The first Polish fraternities were founded in the nineteenth century at the German-speaking universities and other high-schools in all three states taking part in the partition of Poland. The oldest ones appeared in Prussia, then in Russia and finally, as of the second half of the nineteenth century, also on the territory of Austria-Hungary (vide About Fraternities).
During the period of the Partitions of Poland there were 40 Polish organizations of fraternity and quasi-fraternity nature in total. Their history is still not well researched. In most of the cases they failed to develop a regular organizational structure. As few as 11 of them managed to keep their activities going till 1918, the year when Poland regained independence (Konwent Polonia, Arkonia, Welecja, Lutycya, Lechicja, Venedya, Ceres, Sarmatia, Jagiellonia, Lechia and Wisła).
The oldest Polish fraternities were set up on the territory of Prussia. The first one - Polonia fraternity was set up in Wroclaw in the year 1816. The second one, bearing the same name, was founded in Berlin two years later. Although their internal organization resembled the German fraternities, the Polish fraternities were very patriotic and their customs were adopted to Polish traditions. Both aforementioned organizations were active for several years only, and they fell victim to repressions of the Prussian authorities in 1831 due to the November uprising.
The second half of the nineteenth century saw development of several other fraternity or quasi-fraternity associations in Germany. Around 1880 Lechitia was founded in Darmstadt and Philomatia (later renamed to Znicz) started their activity in Karlsruhe. At the same time Libertas (1880) and Unitas (1892) were founded in Leipzig. Both associations amalgamated in 1896 to rename to Ceres in 1908. The year 1892 saw foundation of mining fraternity Sarmatia in Freiberg (Saxony). At the turn of 19. and 20. centuries Polish quasi-fraternity associations were active in Greiswald (Adolphia – formerly Polonia) and Berlin-Charlottenburg (Techne). In 1891
Photo and visiting card of Łucjan Klein (K! Lechia)Concordia was set up in Wrocław to continue its activities as Pogoń. During the First World War Neofrankonia was active in Wrocław. After the year 1918, their members Marian Schroeder and Łucjan Klein were setting up the first Polish fraternities in Poznań and Cracow. Finally, in 1913 the Gdańsk Academic Association Wisła was set up. This association became a fraternity after the First World War.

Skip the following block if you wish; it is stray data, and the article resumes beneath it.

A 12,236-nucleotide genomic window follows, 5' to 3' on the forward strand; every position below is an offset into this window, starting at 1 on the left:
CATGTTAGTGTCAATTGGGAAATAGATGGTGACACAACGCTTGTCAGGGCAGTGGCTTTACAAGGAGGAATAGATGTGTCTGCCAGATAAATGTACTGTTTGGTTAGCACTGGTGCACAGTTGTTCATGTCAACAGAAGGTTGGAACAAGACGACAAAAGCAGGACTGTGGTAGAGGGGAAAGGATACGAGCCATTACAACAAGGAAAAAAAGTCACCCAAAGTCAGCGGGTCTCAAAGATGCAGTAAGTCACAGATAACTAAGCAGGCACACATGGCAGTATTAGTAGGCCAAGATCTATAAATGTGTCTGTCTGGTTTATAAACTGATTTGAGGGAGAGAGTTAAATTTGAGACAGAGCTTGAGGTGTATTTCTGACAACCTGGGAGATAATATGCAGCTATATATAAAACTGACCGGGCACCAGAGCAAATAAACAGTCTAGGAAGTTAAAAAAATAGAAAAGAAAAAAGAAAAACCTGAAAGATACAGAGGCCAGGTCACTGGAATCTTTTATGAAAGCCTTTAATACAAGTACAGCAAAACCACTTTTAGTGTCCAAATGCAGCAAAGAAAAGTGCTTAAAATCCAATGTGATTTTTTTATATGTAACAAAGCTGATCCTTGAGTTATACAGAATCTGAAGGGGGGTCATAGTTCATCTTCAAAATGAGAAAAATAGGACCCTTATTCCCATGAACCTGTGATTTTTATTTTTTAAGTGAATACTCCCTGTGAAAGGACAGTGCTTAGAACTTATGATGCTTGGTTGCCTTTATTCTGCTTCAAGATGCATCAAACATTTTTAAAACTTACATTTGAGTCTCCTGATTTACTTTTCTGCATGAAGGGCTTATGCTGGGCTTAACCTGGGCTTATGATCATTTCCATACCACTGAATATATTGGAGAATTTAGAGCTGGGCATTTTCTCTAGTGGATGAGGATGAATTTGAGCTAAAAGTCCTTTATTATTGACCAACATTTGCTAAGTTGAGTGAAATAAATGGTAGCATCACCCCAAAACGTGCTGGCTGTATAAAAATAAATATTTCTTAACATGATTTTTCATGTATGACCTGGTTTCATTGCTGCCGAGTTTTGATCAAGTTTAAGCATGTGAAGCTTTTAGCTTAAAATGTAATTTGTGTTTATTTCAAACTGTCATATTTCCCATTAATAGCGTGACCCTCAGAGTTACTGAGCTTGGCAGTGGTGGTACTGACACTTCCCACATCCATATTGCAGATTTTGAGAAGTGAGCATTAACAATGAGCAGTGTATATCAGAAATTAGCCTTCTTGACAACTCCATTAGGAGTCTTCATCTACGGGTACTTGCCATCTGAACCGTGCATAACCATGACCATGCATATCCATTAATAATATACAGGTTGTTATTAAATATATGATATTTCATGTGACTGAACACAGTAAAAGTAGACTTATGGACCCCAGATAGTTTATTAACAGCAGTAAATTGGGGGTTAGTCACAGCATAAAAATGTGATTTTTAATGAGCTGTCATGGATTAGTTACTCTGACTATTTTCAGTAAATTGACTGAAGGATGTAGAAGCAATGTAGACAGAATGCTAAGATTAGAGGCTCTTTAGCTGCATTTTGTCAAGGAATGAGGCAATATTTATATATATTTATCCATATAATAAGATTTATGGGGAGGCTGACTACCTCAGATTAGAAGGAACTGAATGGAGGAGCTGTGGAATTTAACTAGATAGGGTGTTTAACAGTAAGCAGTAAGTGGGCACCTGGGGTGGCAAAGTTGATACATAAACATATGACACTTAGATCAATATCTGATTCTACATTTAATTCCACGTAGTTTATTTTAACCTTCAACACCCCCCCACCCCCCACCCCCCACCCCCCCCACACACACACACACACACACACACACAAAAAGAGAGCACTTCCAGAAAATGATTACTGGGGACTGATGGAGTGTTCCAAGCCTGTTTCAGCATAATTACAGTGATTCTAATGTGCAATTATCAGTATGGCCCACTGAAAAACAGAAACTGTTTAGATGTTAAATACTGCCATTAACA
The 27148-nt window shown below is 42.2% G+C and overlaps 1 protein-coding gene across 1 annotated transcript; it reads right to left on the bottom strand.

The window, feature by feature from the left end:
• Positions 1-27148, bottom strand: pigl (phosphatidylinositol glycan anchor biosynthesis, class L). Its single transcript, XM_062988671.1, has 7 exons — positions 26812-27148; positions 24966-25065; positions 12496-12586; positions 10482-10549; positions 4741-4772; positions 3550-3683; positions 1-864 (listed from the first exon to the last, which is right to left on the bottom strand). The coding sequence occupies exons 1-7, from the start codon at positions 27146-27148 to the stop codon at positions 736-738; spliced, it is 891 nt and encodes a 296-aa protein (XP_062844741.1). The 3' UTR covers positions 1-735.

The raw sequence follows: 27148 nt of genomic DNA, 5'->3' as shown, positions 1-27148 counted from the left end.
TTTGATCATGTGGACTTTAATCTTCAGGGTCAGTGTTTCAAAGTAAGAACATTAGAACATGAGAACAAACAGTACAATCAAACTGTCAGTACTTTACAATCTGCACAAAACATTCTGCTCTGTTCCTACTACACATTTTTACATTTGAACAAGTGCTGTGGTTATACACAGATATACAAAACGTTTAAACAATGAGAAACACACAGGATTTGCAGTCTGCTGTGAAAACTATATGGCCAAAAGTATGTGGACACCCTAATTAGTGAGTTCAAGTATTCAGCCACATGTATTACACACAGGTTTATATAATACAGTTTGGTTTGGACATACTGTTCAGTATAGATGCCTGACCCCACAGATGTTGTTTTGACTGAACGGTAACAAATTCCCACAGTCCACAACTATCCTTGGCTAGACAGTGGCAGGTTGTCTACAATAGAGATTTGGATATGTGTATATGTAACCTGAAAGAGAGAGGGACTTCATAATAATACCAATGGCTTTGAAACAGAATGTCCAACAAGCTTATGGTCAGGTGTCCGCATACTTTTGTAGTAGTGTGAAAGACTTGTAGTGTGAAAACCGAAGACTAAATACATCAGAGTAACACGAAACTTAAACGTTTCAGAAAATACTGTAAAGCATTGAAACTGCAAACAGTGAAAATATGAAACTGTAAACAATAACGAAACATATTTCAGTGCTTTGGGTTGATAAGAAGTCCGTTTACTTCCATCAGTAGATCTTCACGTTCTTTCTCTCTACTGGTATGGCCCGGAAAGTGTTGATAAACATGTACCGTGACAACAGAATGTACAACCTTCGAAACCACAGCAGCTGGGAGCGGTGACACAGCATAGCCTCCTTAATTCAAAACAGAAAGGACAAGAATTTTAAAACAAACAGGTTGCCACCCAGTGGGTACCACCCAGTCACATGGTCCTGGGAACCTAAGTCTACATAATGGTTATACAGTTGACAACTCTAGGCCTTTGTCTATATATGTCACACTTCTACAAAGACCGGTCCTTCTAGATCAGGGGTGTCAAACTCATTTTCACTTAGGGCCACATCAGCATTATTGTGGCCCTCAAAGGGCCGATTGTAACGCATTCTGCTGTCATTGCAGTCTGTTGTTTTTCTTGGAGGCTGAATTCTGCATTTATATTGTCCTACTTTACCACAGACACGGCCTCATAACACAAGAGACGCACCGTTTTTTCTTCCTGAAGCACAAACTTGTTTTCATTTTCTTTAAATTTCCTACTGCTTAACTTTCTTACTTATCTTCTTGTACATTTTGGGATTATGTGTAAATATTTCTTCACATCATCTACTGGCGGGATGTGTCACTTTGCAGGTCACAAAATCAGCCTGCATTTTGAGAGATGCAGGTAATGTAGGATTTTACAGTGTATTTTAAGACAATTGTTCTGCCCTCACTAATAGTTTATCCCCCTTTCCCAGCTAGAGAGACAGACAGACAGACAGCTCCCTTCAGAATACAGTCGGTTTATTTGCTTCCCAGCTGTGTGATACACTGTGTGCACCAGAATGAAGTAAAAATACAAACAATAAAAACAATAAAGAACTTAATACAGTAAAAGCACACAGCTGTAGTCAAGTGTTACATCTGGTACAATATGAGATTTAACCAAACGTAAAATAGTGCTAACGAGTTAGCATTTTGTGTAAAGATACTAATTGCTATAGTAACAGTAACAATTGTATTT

Venedya fraternity commercium, Dorpat 1991A decade later than in Prussia, the first Polish fraternities started its activity also on the territory of Russia. The first ones were set up in the territory of the Principality of Inflanty (today this area belongs to Estonia and Latvia), where many Poles studied in the XIXth century at the University of Dorpat (nowadays Tartu) and at the Technical University of Riga. A list of fraternities includes: Polonia (Dorpat, 1828), Arkonia (Riga, 1879.), Welecja (Riga, 1883.), Lutycya (Dorpat, 1884), Venedya (Dorpat, 1884), Lechicja (Dorpat, 1897). As in case of the Polish fraternities from Wrocław and Berlin, those organizations adopted the activity methods from German fraternities in Dorpat and Riga and polonized them in the course of time to adopt to their own needs. These fraternities were patriotic organizations. A significant amount of Poles studying there were involved in fraternity activities. These are the fraternities from Dorpat and Riga that turned out to be the most long-lasting university organizations set up during partition period. They all moved to Poland during and just after the First World War. Though not being the first Polish fraternities, they are said to be real founders of the Polish fraternity movement.
As early as in the second half of the nineteenth century the Polish student associations appeared on the territory of Russia. They tended to set up fraternity-like organizations. In eighties of the nineteenth century Ogół was active in Moscow and in 1908 Sarmatia was founded in Sankt-Petersburg.
Reception ceremony – Jagiellonia fraternity, Vienna around 1910.The activity of Polish fraternities and quasi-fraternities was far less developed in the Austro-Hungarian Empire. Związek Burszów Polskich active in Cracow around 1820 and Bractwo Filaretów as well as Jagiellonia (activity in eighties of the nineteenth century) should be mentioned here. In seventies Lechia ran its activities at the Technical University of Vienna. However, among significant organizations there were Jagiellonia founded in Vienna in 1910 and Lechia founded in Czerniowce.
Commercium programme - Cover, 25th anniversary of Lechia fraternity, 03.02.1935, CzerniowceAlso there are two other fraternities set up elsewhere i.e. Sarmatia (founded in 1830 in Fryburg) and Polonia (founded in 1888 in Geneva.)